The final reason that is preventing young English players from coming through the academy to play for the first team is the instant success that teams now crave for. Clubs such as Manchester City and Chelsea with the backing of their owners, have resorted to buying players from across the globe by spending exorbitant sums of money, and thus, have neglected the English youth players. Since John Terry, Chelsea have not had a homegrown player who has been able to establish himself in the first team.
Manchester City has probably the best academy, but they have slowly ensured that most of its academy graduates have left the club after not being able to get into the first team squad regularly. Some of their recent youth team players have been the likes of Michael Johnson, Steven Ireland, Micah Richards, Joe Hart, Nedum Onuoha and Daniel Sturridge to name just a few. However, with the exception of Joe Hart and Micah Richards, the others have all moved on or are looking to move on. To their credit, City have bought other English players such as James Milner and Adam Johnson, but their failure to live upto their transfer fee, and perform consistently, has seen them lose their place in the team, and has eventually led to most of the English players languishing in the substitutes and reserves.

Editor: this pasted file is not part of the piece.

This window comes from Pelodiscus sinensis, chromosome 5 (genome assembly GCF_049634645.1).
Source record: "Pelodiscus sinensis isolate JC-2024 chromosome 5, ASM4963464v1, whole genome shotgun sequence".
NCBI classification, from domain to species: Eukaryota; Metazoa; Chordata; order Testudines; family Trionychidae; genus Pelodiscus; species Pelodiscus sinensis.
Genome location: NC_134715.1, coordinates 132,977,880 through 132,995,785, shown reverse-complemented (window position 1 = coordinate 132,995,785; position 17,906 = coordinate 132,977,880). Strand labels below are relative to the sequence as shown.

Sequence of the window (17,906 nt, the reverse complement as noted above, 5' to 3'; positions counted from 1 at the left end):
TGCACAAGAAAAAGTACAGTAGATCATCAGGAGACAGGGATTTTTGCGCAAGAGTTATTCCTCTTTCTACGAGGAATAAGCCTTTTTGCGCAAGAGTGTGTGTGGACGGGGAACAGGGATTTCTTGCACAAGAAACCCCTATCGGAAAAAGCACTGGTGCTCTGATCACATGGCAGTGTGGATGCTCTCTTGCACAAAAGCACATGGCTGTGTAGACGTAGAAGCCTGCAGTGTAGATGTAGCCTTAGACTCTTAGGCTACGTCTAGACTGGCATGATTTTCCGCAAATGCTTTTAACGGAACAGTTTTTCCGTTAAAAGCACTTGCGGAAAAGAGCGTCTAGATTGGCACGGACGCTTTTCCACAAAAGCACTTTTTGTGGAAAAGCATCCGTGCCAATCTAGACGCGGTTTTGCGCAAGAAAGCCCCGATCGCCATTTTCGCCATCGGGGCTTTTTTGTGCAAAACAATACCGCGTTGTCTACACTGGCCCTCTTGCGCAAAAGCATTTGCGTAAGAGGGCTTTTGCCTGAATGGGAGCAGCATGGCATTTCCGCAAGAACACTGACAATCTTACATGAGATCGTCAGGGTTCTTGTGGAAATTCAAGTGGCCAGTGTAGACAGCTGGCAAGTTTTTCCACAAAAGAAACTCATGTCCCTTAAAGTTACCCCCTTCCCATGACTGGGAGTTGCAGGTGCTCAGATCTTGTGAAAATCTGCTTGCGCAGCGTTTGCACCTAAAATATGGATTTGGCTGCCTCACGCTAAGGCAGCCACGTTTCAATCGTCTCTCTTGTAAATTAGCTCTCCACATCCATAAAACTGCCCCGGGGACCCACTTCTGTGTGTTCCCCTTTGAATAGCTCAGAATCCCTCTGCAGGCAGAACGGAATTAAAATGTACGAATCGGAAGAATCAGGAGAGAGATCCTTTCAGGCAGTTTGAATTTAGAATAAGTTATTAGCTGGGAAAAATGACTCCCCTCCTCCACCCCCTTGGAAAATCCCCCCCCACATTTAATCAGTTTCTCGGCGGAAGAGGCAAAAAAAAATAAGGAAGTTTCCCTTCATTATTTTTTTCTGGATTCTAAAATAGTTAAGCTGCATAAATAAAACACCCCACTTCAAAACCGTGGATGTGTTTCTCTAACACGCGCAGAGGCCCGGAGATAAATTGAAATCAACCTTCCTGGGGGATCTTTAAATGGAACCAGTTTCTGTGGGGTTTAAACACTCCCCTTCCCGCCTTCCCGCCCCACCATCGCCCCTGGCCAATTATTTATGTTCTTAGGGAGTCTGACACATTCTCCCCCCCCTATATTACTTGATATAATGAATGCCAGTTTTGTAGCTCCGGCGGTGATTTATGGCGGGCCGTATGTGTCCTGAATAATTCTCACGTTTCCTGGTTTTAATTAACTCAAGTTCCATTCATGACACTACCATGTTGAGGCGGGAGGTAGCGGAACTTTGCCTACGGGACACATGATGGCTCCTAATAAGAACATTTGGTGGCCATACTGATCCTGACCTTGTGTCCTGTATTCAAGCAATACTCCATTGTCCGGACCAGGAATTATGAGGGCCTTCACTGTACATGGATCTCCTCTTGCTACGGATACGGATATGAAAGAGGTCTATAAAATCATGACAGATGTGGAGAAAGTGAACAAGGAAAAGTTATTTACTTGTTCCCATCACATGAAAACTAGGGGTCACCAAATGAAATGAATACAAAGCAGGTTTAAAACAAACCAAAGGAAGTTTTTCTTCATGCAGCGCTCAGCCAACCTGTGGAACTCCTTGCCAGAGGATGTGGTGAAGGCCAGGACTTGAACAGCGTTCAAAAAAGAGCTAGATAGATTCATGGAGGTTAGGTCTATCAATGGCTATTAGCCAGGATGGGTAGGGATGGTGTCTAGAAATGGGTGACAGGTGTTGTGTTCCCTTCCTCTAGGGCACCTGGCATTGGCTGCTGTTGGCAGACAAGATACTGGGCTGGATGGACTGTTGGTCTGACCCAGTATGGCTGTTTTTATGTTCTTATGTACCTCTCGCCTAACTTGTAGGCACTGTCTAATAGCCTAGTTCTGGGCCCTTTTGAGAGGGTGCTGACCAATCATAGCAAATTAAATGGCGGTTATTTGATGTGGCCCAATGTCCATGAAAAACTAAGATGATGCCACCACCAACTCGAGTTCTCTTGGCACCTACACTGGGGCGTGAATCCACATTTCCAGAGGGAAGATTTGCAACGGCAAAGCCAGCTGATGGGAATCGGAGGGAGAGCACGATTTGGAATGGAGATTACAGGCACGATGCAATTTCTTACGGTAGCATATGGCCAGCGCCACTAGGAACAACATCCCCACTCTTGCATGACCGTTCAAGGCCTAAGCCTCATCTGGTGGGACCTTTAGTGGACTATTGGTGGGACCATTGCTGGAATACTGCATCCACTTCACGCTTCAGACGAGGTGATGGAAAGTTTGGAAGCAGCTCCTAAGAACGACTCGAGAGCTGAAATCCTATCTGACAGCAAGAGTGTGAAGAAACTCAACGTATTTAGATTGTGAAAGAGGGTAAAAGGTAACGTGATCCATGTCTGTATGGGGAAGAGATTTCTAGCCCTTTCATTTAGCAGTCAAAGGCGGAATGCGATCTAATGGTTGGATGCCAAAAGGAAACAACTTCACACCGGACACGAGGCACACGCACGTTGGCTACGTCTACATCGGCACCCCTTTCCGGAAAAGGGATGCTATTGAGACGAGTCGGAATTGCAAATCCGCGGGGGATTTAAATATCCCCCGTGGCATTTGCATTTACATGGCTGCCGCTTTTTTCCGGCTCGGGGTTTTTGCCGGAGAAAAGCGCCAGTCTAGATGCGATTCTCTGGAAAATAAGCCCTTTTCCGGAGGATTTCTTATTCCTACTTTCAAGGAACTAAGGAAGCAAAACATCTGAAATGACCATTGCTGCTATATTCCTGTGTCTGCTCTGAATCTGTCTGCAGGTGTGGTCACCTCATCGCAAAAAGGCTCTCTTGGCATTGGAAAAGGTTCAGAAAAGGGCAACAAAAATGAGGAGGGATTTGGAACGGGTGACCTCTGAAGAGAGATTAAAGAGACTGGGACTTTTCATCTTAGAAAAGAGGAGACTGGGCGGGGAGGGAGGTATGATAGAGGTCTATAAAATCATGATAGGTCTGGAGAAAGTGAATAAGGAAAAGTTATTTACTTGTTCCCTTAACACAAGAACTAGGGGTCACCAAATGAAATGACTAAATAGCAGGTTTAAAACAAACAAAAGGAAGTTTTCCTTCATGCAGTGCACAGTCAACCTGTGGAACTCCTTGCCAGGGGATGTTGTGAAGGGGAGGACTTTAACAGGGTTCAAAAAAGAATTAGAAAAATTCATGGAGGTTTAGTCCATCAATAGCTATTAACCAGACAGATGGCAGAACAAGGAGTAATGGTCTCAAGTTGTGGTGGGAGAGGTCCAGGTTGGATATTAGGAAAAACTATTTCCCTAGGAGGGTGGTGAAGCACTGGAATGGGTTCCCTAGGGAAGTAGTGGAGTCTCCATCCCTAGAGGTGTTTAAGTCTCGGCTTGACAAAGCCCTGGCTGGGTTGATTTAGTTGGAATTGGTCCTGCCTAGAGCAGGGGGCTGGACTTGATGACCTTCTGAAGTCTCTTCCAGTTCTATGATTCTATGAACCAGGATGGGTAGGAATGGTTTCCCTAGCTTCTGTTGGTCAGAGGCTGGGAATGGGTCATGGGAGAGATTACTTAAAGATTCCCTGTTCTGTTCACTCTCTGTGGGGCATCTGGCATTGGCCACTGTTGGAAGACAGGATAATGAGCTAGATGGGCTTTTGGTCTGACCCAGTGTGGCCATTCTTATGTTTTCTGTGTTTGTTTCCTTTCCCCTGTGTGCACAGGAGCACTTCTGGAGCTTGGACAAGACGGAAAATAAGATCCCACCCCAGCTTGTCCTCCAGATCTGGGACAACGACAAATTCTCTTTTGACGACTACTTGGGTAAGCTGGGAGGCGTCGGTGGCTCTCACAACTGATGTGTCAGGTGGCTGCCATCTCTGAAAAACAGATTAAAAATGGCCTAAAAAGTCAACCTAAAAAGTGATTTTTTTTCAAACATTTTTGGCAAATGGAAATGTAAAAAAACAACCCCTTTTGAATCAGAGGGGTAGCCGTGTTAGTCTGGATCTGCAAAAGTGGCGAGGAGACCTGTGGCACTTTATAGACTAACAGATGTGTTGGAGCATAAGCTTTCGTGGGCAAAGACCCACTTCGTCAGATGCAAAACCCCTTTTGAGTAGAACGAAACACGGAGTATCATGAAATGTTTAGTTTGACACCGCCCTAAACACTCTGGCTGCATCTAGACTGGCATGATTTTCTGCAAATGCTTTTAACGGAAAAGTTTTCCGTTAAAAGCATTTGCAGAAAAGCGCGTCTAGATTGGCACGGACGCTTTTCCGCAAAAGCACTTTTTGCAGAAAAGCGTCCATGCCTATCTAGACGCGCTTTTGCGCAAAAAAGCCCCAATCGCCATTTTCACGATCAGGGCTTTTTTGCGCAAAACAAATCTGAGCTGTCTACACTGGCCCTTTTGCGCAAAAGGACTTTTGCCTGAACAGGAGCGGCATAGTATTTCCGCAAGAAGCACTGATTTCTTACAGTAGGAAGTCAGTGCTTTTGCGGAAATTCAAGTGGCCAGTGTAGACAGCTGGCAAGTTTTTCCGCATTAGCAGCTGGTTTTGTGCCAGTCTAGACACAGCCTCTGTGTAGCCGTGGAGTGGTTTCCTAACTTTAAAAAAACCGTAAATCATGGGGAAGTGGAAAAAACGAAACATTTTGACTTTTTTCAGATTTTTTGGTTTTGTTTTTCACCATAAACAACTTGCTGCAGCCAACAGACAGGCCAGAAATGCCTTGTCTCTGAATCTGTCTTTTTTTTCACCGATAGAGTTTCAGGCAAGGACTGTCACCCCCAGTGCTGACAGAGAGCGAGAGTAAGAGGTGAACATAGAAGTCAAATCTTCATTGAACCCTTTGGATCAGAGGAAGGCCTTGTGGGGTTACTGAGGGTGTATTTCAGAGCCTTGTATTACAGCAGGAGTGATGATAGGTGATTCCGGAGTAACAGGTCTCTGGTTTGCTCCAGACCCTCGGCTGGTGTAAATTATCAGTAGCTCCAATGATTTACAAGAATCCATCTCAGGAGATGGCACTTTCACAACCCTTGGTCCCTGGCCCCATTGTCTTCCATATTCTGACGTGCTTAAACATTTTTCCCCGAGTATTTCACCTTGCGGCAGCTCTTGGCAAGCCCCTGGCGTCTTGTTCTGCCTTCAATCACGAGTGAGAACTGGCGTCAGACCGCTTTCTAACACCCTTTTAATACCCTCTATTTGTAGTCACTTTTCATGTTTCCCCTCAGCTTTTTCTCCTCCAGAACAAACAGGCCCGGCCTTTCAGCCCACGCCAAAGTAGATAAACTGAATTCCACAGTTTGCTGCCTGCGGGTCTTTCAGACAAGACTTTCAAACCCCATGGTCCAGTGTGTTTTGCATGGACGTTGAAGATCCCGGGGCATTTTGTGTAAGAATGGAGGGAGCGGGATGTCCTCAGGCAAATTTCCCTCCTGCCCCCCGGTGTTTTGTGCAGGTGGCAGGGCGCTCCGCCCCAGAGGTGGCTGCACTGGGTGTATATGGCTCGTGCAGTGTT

Arsenal faces a struggle to put English players out on the field, and currently, its only English players are Jack Wilshere, Kieron Gibbs and Theo Walcott. This preference of managers for foreign talent, which can be obtained at a young age or for high prices is another factor leading to the problems that currently besiege English football.
Wilshere – the future of England!